Home EuropeEurope II 2010 Cloud computing: Future directions and management implications

Cloud computing: Future directions and management implications

by david.nunes
Richard Davies Doug Neal Issue: Europe II 2010
Article no.: 16
Topic: Cloud computing: Future directions and management implications
Author: Richard Davies and Doug Neal
Title: Richard Davies, VP & Managing Director and Doug Neal, Research Fellow – Executive Programme
Organisation: CSC’s Leading Edge Forum
PDF size: 212KB

About author

Richard Davies is VP and Managing Director of CSC’s Leading Edge Forum. Prior to joining the Leading Edge Forum, Mr Davies was with CSC Index, AT&T, Morse Group and Teradata where he held a variety of commercial roles. Mr Davies has a Bachelor of Arts with Honours in Business Administration from the University of Wales, and has attended the INSEAD Advanced Management Programme. Doug Neal is a Research Fellow – Executive Programme at CSC’s Leading Edge Forum. Prior to joining the Leading Edge Forum, he worked at two international management consulting firms and founded an organization specializing in systems for executive management. Doug Neal received a BA from Haverford College, conducted special studies at the Ruhr University, and has an ABD from the University of Michigan.

Article abstract

Cloud computing is a rapidly changing information technology – but it is not alone. It is part of an accelerating wave of change impacting business and society. The world is becoming virtual and businesses are increasingly being defined by information and how it flows. IT is steadily becoming more integral to business and the cloud will not only facilitate and accelerate this integration but will also both enable and support fundamental changes in the nature of the management model. The cloud is emerging as a rapid and powerful platform for innovation and experimentation that just about every company can afford.

Full Article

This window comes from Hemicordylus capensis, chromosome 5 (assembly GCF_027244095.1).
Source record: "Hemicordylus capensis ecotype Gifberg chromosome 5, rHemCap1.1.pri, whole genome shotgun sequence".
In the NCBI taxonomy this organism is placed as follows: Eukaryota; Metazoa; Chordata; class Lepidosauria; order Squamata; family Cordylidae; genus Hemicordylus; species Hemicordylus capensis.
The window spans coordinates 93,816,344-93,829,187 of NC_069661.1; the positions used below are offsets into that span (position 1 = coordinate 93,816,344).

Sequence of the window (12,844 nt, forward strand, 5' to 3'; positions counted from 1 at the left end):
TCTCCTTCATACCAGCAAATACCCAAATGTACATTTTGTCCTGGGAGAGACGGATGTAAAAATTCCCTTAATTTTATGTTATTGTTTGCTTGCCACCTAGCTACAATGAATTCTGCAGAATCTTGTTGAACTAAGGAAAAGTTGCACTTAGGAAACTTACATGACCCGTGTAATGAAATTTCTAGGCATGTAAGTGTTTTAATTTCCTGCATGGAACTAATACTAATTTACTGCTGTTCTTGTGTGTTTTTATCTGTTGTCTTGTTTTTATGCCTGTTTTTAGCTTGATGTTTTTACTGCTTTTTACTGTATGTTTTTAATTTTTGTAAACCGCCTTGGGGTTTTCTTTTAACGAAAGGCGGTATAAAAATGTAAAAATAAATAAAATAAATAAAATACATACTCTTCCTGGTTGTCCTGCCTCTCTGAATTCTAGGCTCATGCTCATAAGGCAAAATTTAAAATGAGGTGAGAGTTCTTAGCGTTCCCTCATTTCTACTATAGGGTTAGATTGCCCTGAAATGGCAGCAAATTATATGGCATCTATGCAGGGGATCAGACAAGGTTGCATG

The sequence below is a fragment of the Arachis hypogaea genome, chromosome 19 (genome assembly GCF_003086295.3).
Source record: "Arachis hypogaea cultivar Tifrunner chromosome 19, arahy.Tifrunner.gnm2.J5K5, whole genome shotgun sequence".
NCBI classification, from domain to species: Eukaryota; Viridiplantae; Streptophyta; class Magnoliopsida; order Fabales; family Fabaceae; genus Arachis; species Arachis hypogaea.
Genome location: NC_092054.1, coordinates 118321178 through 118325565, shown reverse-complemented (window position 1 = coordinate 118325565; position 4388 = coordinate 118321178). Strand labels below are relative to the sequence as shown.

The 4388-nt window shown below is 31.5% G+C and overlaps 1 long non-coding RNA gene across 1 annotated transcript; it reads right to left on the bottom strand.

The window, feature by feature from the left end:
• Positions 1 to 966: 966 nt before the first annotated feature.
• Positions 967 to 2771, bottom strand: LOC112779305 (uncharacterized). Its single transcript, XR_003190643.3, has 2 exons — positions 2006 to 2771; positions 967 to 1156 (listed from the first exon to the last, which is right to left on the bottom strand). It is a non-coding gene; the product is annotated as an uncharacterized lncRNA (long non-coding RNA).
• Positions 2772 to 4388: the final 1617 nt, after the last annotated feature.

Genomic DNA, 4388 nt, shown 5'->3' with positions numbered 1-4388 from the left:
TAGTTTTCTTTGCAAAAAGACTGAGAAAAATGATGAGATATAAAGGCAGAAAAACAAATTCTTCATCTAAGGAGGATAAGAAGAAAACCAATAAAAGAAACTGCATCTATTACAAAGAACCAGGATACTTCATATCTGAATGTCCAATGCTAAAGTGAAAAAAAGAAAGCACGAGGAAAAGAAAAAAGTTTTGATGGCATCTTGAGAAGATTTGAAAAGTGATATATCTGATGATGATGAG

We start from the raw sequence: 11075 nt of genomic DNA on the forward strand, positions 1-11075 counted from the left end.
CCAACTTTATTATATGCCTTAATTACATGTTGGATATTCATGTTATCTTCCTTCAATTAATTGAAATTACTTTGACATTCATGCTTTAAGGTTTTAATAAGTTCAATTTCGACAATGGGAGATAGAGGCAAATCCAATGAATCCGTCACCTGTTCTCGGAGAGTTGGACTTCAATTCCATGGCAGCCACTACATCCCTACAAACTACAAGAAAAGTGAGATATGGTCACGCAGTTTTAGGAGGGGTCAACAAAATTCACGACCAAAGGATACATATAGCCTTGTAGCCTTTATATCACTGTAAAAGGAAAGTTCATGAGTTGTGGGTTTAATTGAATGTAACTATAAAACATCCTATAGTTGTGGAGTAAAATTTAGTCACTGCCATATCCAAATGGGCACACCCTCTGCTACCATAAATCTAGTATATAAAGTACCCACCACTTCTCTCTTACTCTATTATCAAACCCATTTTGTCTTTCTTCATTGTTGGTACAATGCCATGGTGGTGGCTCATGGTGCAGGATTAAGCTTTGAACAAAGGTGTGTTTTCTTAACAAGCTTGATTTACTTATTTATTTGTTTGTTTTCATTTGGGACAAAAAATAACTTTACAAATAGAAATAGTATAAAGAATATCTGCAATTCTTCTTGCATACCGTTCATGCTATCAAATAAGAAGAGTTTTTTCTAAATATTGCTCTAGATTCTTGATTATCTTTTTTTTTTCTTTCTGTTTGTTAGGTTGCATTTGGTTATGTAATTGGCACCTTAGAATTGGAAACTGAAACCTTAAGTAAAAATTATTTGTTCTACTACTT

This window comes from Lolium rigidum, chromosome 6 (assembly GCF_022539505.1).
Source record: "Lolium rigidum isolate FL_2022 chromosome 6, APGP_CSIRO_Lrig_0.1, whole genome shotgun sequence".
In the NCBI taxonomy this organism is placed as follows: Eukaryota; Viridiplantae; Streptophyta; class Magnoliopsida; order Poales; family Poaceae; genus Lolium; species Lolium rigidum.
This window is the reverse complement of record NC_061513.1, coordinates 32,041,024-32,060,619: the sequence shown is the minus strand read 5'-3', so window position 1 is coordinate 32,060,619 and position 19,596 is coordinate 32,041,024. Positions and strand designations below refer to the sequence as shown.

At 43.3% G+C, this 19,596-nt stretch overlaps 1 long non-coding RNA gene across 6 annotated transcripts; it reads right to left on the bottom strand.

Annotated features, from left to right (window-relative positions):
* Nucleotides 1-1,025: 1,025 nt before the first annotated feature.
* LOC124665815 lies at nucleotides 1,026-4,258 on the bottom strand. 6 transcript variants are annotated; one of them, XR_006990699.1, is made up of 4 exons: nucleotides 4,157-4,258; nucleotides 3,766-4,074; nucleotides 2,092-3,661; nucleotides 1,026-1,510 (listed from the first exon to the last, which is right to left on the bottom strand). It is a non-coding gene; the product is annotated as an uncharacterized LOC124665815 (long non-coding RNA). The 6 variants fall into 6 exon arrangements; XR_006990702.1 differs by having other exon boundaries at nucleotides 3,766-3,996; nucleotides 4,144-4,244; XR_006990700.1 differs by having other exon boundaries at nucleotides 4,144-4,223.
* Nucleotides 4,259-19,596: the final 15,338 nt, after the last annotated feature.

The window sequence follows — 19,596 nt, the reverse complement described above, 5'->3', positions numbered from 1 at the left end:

The IT industry is often accused of over-promising and under-delivering. While there are many days when this may seem true, looking back over time the opposite is more the case. The extent of IT-enabled business change has been greater than most people could have imagined and we believe the pace of IT-enabled innovation will continue to accelerate. One reason for this belief is the rapid rise of cloud computing. The cloud is changing computing economics, often eliminating the need for fixed, capital investment, and enabling a more agile and variable customer environment. But each generation of computing tends to be defined by the new types of activity it enables. While the cloud is enabling many new uses, two broad but closely related classes of activity seem the most significant: social networking and unstructured information. For most of its history, computer applications have typically worked with structured information – database records, transaction processing, financial information and so on. As this structured work matures, the industry focus is shifting toward more unstructured information and relationships – such as cross-functional teams, personal networks, text messages, content management and customer co-creation. All of these areas will be facilitated by cloud computing’s emphasis on ubiquity, connectivity, standards and borderless information flows. Over time, the importance of applying technology to these unstructured domains and social interactions will rival, and perhaps even surpass, traditional data systems. Cloud computing is not the only information technology that is rapidly changing, and should not be evaluated in isolation. It is part of a ‘bow wave’ of change that includes consumerization, virtualization, mobility, social networking, end-user devices and even the environmental movement. The pace of technical, business and societal change is accelerating. As companies develop and refine their strategies, we encourage the adoption of a holistic view that cuts across the core technologies listed above and systematically thinks through their impact on the six key business areas shown: customers; products/services; competitors; partner/joint ventures; business operations; and employees. Dramatic changes in each area are likely. Consider the following: • customer sales, service, communications and brand strength are increasingly determined online; • IT can radically reshape many product and service offerings; • new competitors can emerge from any geography and expand at unprecedented speed; • partnering can now be managed globally and across your entire value chain; • technology is significantly lowering the costs of many business operations; and. • employees are becoming increasingly double-deep, integrating their particular job skills with the relevant IT know-how in an increasingly self-service manner. The last of these may have the greatest impact on the traditional enterprise IT function, which will need to shift from being a provider of IT to an enabler of IT within the firm. It is a huge cultural change that many IT groups and professionals will struggle with. There was a time not so long ago when you could reach out and touch your friends, your team, your information, and even your servers. Physical proximity was very comforting, but it is now the exception, not the rule. As we move to a world of virtual computers, virtual offices, virtual teams, virtual realities and even virtual companies, we will increasingly come to recognize that the virtual is becoming what’s ‘real’. It is the buildings, travel and physical operation centres that are becoming increasingly unnatural and unnecessary. Businesses are being increasingly defined by information and how it flows. Cloud computing will only further this trend. While cloud computing implies significant changes in the how and where of information processing, we disagree with those who say that company data centres hosted on company premises will cease to exist. Legal, regulatory and compliance issues alone are enough to ensure that this will be unlikely in the foreseeable future. Availability, concerns about becoming too dependent upon the Internet, and the sheer scale of transition are additional barriers. What we envision is a staged migration and ultimately a role inversion: Stage 1 – Use the cloud to augment IT strategy. Apply the cloud to research, development and testing environments – leave production alone. Use the cloud to improve agility, reduce opportunity costs, and speed up time to market and time to creation of value. Stage 2 – Integrate the cloud with IT operations. Use the cloud for disaster recovery. Develop applications that can be deployed as services in the public cloud. Move applications that are processing-intensive for short bursts (such as large statistical analysis tasks) to the cloud. Consider ways to decompose data for optimal internal and external storage. Stage 3 – Reverse the roles of the data centre and the cloud. Move most computation and end-user computing to the public cloud. Optimally store data, decomposed along legal, regulatory, compliance and performance lines. Make your data centre the disaster recovery site. The impact of cloud computing on IT energy consumption and green IT is also interesting. If more computing is done in the cloud, internal IT capacity and power consumption will be lower than if it has to be kept ready for the occasional peak load. Additionally, most of the mega data centres that have been built by Google, Microsoft, Amazon and others are relatively new and were designed with power availability, peak load management and energy efficiency in mind. This could emerge as an important factor if corporate energy consumption becomes a prominent political or regulatory issue. Of course, the real importance of any new information technology is measured not by how it changes data centres or IT management, but by what effect it has on the overall management of the business. The role of IT is shifting from doing things to, or for, employees to one of creating platforms and enabling employees to do it themselves. These ‘double deep’ employees will increasingly become the source of value creation within a business. IT is steadily becoming more integral to the business, and the cloud will facilitate and accelerate this integration in several important ways. From a financial point of view, cloud computing doesn’t just move IT from a capital to a variable cost model – it helps shift the entire business that way. In many firms, IT accounts for as much as half of capital spending, a figure that has always bothered business leaders and can now begin to shrink significantly. Buildings and facilities are typically the next biggest component of capital cost, and, by making businesses more virtual, cloud computing can help reduce these investments as well. The net effect is that business costs will become substantially more variable, and this will have a significant impact on both agility and resiliency. Organizationally, the traditional separation of business and IT that was characteristic of the mainframe and even the early Internet eras is now giving way to an environment led by tightly integrated business/IT teams where discussions about who is in the business and who is in IT become increasingly meaningless. Additionally, when combined with social networking technologies, the cloud will help make what we today think of as informal, undocumented social networks much more visible, influential and manageable. Over time, personal, business and customer networks may challenge and even surpass the formal organizational hierarchy as the principal structures of the modern firm. One of the big philosophical questions that topics such as cloud computing inevitably raise is: How much does this really matter? Isn’t this just another management challenge that business leaders need to address? After all, while technology has changed many aspects of doing business and requires many new skills, how much has it really changed the basic ways that organizations actually behave and make decisions? Fundamental changes in the nature of the management model are indeed happening. As business theorists have noted for many years, much of the structure of the modern firm is based on traditional communications and transaction costs, but since technology is radically reshaping both areas, it is only natural that significant organizational changes will follow. Expect to see many more social and democratic systems and experiments – for example, techniques such as prediction markets, which place more value in the aggregated knowledge of employees than in a central forecasting group. Cloud computing will both enable and support such initiatives and will be inseparable from whatever new management paradigms emerge. Early cloud vendors initially focused on consumers, small and medium sized businesses, and start-ups rather than enterprises, since enterprises are a niche market compared to consumers. However, recent strong interest by governments in the UK, USA, Canada, Holland and Japan has created a niche large enough to get the attention of the large cloud vendors. These vendors will make improvements in their cloud offerings in their pursuit of the government market that will also be attractive to enterprises. In looking at some of the key lessons we have drawn from the early cloud adopters, we are struck by the balance between direct cost savings, and improved speed and agility. These benefits provide a strong foundation for future cloud expansion, especially given the many blue-chip companies increasingly pursuing this path. Moreover, we believe it is impossible to separate these developments from the current global economic downturn and today’s heightened business uncertainties. We know from the past that recessions and their resulting cost pressures tend to make business and IT leaders more willing to pursue new computing alternatives, and that is clearly the case today. As IT budgets are slashed, perceptions of what is possible and acceptable naturally change, especially when order-of-magnitude gains are involved. Despite the recession, the need for companies to innovate and compete globally is not going away, and firms will continue to pursue advanced business/IT capabilities to maintain or improve their current market position. The cloud may be the latest hot button term in the tech sector, but its proven advantages of being a rapid and powerful platform for innovation and experimentation that just about every company can afford are just being realized. The IT industry will undoubtedly make its mark by introducing this technology to clients and making the transition as seamless as possible; however, the companies that choose to innovate with the cloud will ultimately become the determining factor in its success. l